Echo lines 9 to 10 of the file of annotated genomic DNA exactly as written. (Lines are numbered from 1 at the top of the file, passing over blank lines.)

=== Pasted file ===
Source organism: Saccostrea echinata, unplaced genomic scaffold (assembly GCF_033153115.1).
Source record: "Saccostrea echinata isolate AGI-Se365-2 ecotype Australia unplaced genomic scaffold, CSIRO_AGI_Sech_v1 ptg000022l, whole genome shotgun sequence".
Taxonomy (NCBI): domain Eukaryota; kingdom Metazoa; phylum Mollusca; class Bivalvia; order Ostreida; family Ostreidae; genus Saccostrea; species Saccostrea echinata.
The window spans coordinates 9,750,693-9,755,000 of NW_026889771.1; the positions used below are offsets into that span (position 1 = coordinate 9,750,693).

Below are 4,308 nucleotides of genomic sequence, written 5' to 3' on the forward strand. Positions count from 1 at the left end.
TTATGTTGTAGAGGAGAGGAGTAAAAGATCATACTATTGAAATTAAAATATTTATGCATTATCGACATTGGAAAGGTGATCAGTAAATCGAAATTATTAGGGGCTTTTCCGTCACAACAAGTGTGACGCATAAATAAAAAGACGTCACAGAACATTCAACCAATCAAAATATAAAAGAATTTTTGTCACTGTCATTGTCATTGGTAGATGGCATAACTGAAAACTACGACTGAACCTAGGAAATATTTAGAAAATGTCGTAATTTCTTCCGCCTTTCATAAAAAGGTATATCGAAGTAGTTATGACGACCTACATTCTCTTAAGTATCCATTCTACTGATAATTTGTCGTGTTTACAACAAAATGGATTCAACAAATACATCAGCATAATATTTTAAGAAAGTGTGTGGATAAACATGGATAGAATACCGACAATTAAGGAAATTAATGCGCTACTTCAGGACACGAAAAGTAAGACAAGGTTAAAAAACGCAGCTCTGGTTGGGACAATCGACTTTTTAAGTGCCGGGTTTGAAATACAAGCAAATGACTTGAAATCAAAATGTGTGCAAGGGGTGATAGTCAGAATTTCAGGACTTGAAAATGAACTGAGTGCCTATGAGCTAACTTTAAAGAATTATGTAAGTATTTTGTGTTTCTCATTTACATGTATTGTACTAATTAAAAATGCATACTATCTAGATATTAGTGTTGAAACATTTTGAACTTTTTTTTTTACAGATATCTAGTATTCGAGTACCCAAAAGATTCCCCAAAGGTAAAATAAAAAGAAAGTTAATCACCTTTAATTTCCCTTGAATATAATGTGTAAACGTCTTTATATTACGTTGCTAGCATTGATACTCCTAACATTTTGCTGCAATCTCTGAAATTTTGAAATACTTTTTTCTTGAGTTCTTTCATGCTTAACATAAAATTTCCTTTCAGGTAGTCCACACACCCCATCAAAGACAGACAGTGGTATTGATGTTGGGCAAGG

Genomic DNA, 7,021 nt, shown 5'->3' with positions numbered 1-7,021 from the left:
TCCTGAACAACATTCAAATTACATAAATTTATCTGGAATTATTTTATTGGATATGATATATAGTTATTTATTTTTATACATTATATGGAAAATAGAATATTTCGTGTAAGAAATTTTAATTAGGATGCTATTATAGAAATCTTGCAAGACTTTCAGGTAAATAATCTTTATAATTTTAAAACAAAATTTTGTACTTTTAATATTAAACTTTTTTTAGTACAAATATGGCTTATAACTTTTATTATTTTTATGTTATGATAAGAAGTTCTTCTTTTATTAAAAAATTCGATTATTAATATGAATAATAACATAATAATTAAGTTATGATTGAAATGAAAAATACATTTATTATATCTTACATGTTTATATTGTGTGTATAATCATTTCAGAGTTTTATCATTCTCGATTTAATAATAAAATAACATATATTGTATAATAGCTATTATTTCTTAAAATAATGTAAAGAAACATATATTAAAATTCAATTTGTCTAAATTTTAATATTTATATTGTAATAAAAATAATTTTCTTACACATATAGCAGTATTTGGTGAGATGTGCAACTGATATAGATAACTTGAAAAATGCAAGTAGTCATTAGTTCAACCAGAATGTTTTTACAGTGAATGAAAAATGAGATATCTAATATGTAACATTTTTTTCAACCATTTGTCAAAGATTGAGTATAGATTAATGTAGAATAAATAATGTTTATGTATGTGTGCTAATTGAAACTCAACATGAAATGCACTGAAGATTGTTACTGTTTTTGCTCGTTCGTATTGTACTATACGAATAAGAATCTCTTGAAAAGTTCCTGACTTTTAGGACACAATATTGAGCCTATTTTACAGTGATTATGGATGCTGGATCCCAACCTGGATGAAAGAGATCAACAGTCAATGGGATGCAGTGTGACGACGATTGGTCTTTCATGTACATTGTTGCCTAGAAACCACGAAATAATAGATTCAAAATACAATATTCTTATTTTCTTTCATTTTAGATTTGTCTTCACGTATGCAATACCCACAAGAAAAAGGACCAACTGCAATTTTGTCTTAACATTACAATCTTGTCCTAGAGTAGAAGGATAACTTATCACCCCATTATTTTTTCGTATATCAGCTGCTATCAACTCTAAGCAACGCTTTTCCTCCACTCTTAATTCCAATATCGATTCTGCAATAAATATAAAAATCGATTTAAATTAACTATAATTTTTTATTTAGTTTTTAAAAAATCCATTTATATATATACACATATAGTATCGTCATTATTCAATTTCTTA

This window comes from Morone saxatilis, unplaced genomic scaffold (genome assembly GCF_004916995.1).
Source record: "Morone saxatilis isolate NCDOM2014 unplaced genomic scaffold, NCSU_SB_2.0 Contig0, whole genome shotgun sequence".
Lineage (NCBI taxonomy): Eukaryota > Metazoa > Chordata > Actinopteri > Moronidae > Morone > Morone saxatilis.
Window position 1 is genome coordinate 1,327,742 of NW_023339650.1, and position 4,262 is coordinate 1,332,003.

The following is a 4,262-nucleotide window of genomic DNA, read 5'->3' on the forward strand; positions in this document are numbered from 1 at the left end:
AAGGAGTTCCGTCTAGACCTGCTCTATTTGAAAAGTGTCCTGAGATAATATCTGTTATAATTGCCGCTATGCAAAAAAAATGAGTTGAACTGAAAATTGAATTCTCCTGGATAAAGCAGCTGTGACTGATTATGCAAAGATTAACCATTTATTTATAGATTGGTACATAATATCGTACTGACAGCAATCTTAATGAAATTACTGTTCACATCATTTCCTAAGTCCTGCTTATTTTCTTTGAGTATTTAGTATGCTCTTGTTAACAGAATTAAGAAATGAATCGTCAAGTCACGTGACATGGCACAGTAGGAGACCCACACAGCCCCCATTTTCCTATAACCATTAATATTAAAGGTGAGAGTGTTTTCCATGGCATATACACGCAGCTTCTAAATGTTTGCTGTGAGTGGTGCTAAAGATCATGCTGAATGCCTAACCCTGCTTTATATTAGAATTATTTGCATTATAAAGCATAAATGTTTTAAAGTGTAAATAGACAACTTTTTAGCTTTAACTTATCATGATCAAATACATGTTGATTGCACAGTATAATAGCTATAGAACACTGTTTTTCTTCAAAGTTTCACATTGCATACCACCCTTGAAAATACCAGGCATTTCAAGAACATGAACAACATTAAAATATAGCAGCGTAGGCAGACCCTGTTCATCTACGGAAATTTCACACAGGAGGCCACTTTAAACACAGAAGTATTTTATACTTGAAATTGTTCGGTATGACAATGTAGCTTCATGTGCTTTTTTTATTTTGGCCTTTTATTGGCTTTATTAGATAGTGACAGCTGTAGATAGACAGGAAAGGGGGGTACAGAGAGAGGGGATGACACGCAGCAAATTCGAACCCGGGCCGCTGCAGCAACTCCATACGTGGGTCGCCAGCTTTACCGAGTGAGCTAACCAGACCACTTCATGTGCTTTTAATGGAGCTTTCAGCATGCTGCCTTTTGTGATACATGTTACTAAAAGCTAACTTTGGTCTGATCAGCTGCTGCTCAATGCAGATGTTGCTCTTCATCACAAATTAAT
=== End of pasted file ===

This window comes from Morone saxatilis, unplaced genomic scaffold (genome assembly GCF_004916995.1).
Source record: "Morone saxatilis isolate NCDOM2014 unplaced genomic scaffold, NCSU_SB_2.0 Contig0, whole genome shotgun sequence".